November 28, 2017

Norman Downs "Red" Branch

   Norman D. “Red” Branch was born on March 22, 1915 in Spokane, Washington. He played baseball at the University of Texas and signed with the New York Yankees in 1937. The 6-foot-3, 200-pound right-hander pitched for Norfolk of the Piedmont League his rookie year posting an impressive 14-4 record and earning promotion to Kansas City of the American Association.

   By 1939, Branch was with Newark of the International League where he worked primarily as a relief pitcher and appeared in 41 games that season. The 25-year-old made 30 appearances for Newark in 1940 and joined the Yankees in 1941. He made his major league debut on May 5, 1941 and appeared in 27 games for a 5-1 record and 2.87 ERA although he didn’t pitch in the World Series against Brooklyn.

   In 1942, he made just 10 appearances for the Yankees and entered military service with the Coast Guard at the end of the year. Branch was initially stationed at Groton in Connecticut before moving to the Coast Guard Academy at New London where he spent the rest of the war and pitched for the Coast Guard Dolphins. Returning from service at the end of 1945 with an injured arm, Branch pitched briefly for Newark and Beaumont in 1946 before retiring from the game. He returned to his home in Texas and played semi-pro ball for a number of years. He passed away in Navasota on November 21, 1971. He was only 56. Source 

COORDINATES
30° 23.170, -095° 42.240


New Cemetery
Montgomery

November 21, 2017

James Morgan

   James Morgan, pioneer Texas settler, merchant, land speculator, and commander at Galveston during the Texas Revolution, was born in Philadelphia, Pennsylvania, on October 13, 1787, the son of James and Martha (Prudun) Morgan. As a child he was taken to North Carolina, where he grew to manhood and married Celia Harrell. In 1830 he visited Brazoria and decided to open a mercantile business in Texas. After returning to the United States, he bound his sixteen slaves as indentured servants for ninety-nine years in order to get around the Mexican prohibition on slavery, and set out for Texas with his wife, two daughters, and a son. In New Orleans Morgan formed a partnership with John Reed, and the two of them purchased a schooner, Exert.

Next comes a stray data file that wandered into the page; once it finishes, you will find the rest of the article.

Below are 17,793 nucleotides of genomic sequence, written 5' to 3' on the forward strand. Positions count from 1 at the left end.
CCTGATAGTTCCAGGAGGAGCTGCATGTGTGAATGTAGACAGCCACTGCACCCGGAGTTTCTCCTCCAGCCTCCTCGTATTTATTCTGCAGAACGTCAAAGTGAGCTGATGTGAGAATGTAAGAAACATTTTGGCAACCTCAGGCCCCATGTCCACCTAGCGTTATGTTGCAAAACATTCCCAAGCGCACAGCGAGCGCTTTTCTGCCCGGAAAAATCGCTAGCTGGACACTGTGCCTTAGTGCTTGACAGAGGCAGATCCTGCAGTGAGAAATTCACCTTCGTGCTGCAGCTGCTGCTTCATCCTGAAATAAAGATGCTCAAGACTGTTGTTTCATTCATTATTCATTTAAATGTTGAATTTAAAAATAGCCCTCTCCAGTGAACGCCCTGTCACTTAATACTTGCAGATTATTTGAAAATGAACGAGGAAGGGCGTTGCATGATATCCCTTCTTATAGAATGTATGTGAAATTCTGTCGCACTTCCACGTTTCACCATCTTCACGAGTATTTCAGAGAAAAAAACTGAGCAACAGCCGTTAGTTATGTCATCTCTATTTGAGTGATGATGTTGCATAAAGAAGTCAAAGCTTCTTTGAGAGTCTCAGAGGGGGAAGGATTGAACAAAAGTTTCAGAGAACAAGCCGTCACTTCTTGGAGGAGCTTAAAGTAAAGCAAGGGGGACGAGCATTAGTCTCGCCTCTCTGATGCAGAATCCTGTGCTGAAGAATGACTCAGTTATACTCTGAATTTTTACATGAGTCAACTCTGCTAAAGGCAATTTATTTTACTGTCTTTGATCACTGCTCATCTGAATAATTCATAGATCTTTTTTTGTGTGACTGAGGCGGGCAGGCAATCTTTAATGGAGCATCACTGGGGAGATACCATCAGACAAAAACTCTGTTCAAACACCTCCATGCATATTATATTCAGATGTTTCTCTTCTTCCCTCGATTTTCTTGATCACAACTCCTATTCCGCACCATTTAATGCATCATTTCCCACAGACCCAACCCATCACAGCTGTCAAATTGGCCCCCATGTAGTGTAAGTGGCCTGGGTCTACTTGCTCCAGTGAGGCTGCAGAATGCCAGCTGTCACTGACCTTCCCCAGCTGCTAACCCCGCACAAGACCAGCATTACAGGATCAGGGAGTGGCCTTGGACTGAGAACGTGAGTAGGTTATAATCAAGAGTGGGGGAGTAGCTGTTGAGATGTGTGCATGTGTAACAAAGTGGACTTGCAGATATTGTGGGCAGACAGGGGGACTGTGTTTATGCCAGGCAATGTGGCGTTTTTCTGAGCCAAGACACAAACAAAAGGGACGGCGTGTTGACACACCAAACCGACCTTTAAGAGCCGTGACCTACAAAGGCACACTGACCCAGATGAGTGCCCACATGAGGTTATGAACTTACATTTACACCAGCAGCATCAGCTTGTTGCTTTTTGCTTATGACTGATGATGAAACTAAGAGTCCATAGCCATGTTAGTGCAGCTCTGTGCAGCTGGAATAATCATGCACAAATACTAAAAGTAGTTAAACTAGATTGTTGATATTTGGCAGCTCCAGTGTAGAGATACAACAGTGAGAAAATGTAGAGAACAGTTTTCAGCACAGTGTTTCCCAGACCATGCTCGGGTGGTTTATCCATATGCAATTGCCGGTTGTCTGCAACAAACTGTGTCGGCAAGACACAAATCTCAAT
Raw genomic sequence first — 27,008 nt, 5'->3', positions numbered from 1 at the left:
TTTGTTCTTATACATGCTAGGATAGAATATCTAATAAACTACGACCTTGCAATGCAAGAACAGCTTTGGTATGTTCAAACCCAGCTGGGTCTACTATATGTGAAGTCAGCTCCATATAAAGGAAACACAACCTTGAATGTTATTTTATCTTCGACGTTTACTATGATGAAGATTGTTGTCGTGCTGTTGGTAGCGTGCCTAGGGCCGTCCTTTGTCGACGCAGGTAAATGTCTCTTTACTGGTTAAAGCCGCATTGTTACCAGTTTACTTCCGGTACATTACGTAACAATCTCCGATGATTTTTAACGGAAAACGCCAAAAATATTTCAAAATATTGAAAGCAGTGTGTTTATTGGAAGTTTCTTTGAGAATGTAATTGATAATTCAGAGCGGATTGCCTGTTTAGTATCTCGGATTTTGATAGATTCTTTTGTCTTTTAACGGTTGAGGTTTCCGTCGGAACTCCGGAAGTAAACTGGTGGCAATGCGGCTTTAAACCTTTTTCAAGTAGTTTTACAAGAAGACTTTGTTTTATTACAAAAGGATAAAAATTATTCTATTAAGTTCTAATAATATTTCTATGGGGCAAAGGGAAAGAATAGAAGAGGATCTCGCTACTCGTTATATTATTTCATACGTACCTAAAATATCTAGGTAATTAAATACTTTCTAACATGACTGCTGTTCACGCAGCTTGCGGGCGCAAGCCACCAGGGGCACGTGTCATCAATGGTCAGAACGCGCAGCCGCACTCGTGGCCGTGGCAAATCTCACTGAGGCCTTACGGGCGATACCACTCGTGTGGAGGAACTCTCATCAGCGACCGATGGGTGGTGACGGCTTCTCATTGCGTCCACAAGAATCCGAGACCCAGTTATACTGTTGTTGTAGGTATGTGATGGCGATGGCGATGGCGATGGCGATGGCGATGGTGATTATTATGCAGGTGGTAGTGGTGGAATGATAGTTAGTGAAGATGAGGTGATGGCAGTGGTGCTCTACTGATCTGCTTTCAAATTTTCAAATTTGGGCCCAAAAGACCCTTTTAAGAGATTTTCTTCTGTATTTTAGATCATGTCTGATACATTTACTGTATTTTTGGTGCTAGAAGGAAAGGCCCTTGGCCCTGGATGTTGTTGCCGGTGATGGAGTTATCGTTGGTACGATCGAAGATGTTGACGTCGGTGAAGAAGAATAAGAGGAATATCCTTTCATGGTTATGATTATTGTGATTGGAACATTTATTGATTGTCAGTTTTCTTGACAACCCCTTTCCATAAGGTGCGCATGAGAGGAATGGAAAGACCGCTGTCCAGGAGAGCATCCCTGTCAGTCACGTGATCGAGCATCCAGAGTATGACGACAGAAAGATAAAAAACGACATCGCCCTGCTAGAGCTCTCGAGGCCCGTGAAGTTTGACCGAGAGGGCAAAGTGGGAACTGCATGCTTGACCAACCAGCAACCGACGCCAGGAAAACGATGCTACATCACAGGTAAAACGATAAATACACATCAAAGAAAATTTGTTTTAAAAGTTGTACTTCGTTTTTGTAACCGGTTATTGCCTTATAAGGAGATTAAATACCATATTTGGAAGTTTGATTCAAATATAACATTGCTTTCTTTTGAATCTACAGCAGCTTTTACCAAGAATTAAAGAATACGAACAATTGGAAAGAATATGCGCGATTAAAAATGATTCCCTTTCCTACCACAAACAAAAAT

Morgan went by land to Anahuac, where he opened a store. Reed soon arrived with a cargo of merchandise, upon which George Fisher, collector of customs, levied a tariff. Morgan's defiance of Fisher's evaluation established him as a leader and was possibly the reason for his being chosen to represent the Liberty Municipality in the Convention of 1832. In 1835 Morgan was appointed agent for a company called the New Washington Association, organized in 1834 by Lorenzo de Zavala and a number of New York financiers to develop Texas real estate. He immediately purchased for the company an enormous quantity of real estate in Harrisburg and Liberty municipalities, including the point at the mouth of the San Jacinto River variously called Rightor's, Hunter's, Clopper's, and later Morgan's Point. Here he laid out the town of New Washington. The company brought to Texas a number of Scottish highlanders and free blacks from New York, including Emily D. West, the so-called Yellow Rose of Texas, and planned a colony of free blacks from Bermuda. As agent, Morgan also operated one of two ships belonging to the company.